Directories to houses of prostitution in New Orleans's infamous Storyville red-light district are collectively called Blue Books. Storyville—named for Alderman Sidney Story, who sponsored legislation to confine prostitution to a designated part of the city—occupied an area just north of the French Quarter, the site of today's Iberville public housing development. During Storyville's twenty-year existence, from 1898 to 1917, many editions of the Blue Book were issued, listing prostitutes by race and address; however, the guides among The Historic New Orleans Collection’s holdings contain no descriptions of specific sexual services and no fees. They do contain advertisements for other services and products, such as restaurants, quack cures for venereal diseases, liquors, and cigars. Most editions also include a warning that the guides “must not be mailed” because regulations banned the distribution of suggestive materials through the United States Postal Service. Blue Books were sold to men as they stepped off trains at Basin Street or were available in barbershops and saloons. Although many were distributed, authentic editions are scarce today.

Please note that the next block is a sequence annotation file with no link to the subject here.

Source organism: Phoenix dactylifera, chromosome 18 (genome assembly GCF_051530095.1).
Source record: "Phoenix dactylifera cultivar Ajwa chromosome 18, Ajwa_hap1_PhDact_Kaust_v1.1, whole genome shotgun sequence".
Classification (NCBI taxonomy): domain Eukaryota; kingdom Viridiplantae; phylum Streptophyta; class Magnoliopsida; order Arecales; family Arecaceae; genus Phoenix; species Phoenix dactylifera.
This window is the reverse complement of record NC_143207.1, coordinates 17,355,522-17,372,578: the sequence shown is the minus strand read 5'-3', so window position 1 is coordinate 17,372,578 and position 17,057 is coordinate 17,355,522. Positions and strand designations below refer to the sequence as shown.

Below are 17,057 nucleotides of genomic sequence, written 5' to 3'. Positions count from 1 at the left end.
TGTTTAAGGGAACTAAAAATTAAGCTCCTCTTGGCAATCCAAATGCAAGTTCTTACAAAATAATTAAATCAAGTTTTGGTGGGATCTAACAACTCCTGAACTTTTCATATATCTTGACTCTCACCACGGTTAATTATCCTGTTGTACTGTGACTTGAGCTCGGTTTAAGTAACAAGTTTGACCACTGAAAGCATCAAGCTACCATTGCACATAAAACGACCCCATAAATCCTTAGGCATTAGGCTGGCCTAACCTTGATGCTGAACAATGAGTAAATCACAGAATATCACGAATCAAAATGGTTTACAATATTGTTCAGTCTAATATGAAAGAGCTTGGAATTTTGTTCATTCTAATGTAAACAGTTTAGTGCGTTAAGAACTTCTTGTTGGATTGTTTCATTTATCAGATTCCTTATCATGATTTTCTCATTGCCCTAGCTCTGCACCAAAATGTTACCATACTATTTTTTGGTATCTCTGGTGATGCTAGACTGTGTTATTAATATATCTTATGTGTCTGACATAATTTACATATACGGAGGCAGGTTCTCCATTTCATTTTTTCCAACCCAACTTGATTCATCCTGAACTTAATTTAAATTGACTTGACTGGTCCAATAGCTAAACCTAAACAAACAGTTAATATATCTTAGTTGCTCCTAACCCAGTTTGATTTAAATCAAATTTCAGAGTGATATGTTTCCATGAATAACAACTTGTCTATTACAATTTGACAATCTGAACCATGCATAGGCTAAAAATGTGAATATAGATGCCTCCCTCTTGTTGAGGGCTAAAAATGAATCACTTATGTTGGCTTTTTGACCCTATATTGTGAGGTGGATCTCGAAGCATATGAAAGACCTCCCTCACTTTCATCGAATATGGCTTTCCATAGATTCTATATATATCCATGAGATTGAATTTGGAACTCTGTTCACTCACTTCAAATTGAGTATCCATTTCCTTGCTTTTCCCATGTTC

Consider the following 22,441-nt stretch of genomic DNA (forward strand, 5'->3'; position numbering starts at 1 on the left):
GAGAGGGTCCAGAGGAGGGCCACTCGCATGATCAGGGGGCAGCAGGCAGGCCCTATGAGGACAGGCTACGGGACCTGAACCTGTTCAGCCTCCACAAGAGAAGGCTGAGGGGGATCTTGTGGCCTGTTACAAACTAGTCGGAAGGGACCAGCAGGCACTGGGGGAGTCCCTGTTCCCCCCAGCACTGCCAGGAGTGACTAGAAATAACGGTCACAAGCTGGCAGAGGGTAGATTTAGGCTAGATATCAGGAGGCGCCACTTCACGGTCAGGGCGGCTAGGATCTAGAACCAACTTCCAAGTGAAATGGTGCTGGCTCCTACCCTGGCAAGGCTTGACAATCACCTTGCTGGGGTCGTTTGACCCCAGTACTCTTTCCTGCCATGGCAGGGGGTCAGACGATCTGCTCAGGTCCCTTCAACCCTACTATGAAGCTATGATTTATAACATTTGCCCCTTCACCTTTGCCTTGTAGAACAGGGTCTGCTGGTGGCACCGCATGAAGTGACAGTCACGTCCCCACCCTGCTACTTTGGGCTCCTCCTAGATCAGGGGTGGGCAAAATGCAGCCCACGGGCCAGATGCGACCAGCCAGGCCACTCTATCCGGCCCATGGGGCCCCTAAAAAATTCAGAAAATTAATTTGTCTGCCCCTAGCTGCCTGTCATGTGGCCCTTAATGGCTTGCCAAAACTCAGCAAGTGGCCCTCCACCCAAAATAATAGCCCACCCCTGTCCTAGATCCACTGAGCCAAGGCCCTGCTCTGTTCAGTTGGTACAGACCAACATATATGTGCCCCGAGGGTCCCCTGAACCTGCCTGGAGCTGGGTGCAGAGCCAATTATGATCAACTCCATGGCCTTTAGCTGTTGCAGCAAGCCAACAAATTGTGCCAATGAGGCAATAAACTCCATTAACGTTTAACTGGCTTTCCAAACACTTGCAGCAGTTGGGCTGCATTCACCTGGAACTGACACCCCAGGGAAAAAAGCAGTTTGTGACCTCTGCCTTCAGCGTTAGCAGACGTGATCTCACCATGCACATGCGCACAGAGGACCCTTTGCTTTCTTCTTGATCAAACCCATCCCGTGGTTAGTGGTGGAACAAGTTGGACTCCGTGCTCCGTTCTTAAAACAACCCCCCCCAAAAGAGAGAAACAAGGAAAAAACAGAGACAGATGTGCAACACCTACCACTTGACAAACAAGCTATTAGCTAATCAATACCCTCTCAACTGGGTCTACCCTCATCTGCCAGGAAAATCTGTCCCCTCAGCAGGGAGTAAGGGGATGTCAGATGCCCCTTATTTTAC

Citation 1: 
between 1913 and 1915
Citation 2: 
attributed to William Struve, compiler and publisher
Accession #: 
Pamela D. Arceneaux, Senior Librarian / Rare Books Curator